ISTANBUL (AP) — Bulldozers cleared all that was left of a two-week sit-in in an Istanbul park and police sealed off the area early Sunday, keeping angry demonstrators from returning to a spot that has become the focus of the strongest challenge to the prime minister in his 10 years in office.
Protesters set up barricades and plumes of tear gas rose in Istanbul's streets into the early hours after Turkish riot police rousted a group who had vowed to stay in Gezi Park despite Prime Minister Recep Tayyip Erdogan's warnings to leave.
As dusk fell Saturday, hundreds of white-helmeted riot police swept through the park and adjacent Taksim Square, firing canisters of the acrid, stinging gas. Thousands of peaceful protesters, choking on the fumes and stumbling among the tents, put up little physical resistance.
The protests began as an environmental sit-in to prevent a development project at Gezi Park, but have quickly spread to dozens of cities and spiraled into a broader expression of discontent about what many say is Erdogan's increasingly authoritarian decision-making. He vehemently denies the charge, pointing to the strong support base that helped him win third consecutive term with 50 percent of the vote in 2011.
As police cleared the square, many ran into nearby hotels for shelter. A stand-off developed at a luxury hotel on the edge of the park, where police opened up with water cannons against protesters and journalists outside before throwing tear gas at the entrance, filling the lobby with white smoke. At other hotels, plain-clothes policemen turned up outside, demanding the protesters come out.
Some protesters ran off into nearby streets, setting up makeshift barricades and running from water cannons, tear gas and rubber bullets.
As news of the raid broke, thousands of people from other parts of Istanbul gathered and were attempting to reach Taksim. Television showed footage of riot police firing tear gas on a highway and bridge across the Bosphorus to prevent protesters from heading to the area.
As the tear gas settled, bulldozers moved into the park, scooping up debris and loading it into trucks. Crews of workmen in fluorescent yellow vests and plain-clothes police went through the abandoned belongings, opening bags and searching their contents before tearing down the tents, food centers and library the protesters had set up in what had become a bustling tent city.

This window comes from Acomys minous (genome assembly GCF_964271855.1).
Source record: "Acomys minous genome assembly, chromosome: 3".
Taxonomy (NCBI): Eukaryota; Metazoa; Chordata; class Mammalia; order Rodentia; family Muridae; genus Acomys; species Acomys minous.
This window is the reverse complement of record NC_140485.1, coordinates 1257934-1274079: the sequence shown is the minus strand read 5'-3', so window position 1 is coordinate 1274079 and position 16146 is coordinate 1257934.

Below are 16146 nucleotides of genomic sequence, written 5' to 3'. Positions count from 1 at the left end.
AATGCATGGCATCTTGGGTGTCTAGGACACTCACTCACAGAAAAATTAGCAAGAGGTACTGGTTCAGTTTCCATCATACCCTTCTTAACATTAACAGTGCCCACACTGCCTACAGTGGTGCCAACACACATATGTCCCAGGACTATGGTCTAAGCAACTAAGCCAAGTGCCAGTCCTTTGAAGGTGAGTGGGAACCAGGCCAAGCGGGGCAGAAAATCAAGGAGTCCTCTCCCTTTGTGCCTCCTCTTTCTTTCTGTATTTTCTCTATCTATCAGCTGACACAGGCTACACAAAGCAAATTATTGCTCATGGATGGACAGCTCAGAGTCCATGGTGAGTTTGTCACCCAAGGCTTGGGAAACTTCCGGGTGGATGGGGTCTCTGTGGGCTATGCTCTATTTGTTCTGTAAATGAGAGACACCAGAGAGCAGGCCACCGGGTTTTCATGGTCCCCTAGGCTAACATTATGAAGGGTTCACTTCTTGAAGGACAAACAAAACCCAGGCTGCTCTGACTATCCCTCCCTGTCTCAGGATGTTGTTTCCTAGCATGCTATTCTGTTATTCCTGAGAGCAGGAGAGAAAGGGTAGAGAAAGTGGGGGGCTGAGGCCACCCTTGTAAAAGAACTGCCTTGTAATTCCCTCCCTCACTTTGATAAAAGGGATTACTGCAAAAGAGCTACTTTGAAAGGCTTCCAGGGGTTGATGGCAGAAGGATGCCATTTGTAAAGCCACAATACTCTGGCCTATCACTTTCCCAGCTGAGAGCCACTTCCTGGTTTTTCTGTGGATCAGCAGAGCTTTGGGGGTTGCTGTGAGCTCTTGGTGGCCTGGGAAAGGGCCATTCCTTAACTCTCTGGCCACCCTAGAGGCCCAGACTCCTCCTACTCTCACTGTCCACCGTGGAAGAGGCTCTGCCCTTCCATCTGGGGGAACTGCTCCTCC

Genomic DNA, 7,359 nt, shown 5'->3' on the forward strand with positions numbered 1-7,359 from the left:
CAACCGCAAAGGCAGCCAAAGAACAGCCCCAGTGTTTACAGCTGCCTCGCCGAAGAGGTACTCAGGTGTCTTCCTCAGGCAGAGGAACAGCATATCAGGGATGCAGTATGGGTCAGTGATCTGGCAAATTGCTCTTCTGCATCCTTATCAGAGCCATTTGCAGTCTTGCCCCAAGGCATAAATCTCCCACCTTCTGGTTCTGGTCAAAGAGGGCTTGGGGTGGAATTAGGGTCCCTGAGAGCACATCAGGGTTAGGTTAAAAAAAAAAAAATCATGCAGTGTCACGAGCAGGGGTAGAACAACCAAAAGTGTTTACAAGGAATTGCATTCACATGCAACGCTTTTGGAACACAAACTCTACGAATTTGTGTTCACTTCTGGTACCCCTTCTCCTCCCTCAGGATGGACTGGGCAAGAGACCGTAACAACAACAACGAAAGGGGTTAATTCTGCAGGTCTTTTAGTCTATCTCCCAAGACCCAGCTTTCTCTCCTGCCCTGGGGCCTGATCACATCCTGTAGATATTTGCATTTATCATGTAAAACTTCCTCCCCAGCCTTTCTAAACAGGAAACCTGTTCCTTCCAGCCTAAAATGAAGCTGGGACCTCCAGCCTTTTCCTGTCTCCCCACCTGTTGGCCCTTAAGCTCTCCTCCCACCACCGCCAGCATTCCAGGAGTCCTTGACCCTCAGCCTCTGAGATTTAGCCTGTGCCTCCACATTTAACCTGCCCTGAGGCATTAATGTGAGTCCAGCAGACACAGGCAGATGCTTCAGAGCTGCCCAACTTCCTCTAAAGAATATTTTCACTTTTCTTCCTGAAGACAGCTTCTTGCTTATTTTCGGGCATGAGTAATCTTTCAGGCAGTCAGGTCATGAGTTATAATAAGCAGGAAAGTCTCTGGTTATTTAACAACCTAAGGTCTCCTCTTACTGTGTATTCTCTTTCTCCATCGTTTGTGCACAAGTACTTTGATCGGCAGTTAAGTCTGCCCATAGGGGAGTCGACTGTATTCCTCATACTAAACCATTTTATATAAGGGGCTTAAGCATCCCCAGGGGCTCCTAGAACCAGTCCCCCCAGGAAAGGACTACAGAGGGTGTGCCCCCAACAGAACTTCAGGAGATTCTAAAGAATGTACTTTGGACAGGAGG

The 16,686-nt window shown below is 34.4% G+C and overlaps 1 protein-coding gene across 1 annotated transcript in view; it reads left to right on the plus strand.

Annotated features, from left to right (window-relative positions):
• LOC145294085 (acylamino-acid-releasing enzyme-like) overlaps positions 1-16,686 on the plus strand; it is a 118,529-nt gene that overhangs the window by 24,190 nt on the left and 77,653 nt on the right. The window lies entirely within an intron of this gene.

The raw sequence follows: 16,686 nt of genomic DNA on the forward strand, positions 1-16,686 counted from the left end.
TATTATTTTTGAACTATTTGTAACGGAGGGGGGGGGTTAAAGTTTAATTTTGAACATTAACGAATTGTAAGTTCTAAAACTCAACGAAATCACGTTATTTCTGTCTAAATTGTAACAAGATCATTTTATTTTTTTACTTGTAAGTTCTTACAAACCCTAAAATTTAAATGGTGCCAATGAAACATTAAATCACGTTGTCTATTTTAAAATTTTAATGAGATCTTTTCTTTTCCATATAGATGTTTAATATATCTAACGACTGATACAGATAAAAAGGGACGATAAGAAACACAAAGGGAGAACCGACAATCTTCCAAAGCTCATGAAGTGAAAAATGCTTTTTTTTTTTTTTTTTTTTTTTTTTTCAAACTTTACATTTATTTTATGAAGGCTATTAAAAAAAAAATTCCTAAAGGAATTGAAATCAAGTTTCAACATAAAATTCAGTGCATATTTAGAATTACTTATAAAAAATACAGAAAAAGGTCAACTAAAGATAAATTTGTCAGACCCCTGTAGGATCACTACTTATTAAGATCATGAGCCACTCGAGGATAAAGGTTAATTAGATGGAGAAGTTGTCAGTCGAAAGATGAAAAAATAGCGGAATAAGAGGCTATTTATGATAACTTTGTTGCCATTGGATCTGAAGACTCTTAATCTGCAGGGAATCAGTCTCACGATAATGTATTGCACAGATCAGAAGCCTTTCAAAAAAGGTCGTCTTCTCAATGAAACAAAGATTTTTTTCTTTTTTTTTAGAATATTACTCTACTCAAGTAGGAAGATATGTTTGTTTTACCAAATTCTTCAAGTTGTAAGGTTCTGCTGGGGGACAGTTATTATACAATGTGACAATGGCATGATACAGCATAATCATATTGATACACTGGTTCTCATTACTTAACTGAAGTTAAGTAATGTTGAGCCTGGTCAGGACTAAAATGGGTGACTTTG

Demonstrations also erupted in other cities. In Ankara, at least 3,000 people swarmed into John F. Kennedy street, where opposition party legislators sat down at the front of the crowd facing the riot police — not far from Parliament. In Izmir, thousands converged at a seafront square.
Near Gezi, ambulances ferried the injured to hospitals as police set up cordons and roadblocks around the park, preventing anyone from getting close.
Tayfun Kahraman, a member of Taksim Solidarity, an umbrella group of protest movements, said an untold number of people in the park had been injured — some from rubber bullets.
"Let them keep the park, we don't care anymore. Let it all be theirs. This crackdown has to stop. The people are in a terrible state," he told The Associated Press by phone.
Taksim Solidarity, on its Web site, called the incursion "atrocious" and counted hundreds of injured — which it called a provisional estimate — as well as an undetermined number of arrests. Istanbul governor's office said at least 44 people were taken to hospitals for treatment. None of them were in serious condition, it said in a statement.
Huseyin Celik, the spokesman for Erdogan's Justice and Development Party, told NTV that the sit-in had to end.
"They had made their voice heard ... Our government could not have allowed such an occupation to go on until the end," he said.
It was a violent police raid on May 31 against a small sit-in in Gezi Park that sparked the initial outrage and spiraled into a much broader protest. While those in the park have now fled, it was unclear whether they would take their movement to other places, or try to return to the park at a later time.
The protests, which left at least four people dead and more than 5,000 injured, have dented Erdogan's international reputation and infuriated him with a previously unseen defiance to his rule.
Saturday's raid came less than two hours after Erdogan threatened protesters in a boisterous speech in Sincan, an Ankara suburb that is a stronghold of his party.
"I say this very clearly: either Taksim Square is cleared, or if it isn't cleared then the security forces of this country will know how to clear it," he told tens of thousands of supporters at a political rally.
A second pro-government rally is planned in Istanbul on Sunday.
According to the government's redevelopment plan for Taksim Square that caused the sit-in, the park would be replaced with a replica Ottoman-era barracks. Under initial plans, the construction would have housed a shopping mall, though that has since been amended to the possibility of an opera house, a theater and a museum with cafes.
On Friday, Erdogan offered to defer to a court ruling on the legality of the government's contested park redevelopment plan, and floated the possibility of a referendum on it.
Fraser reported from Ankara. Jamey Keaten in Ankara contributed to this report.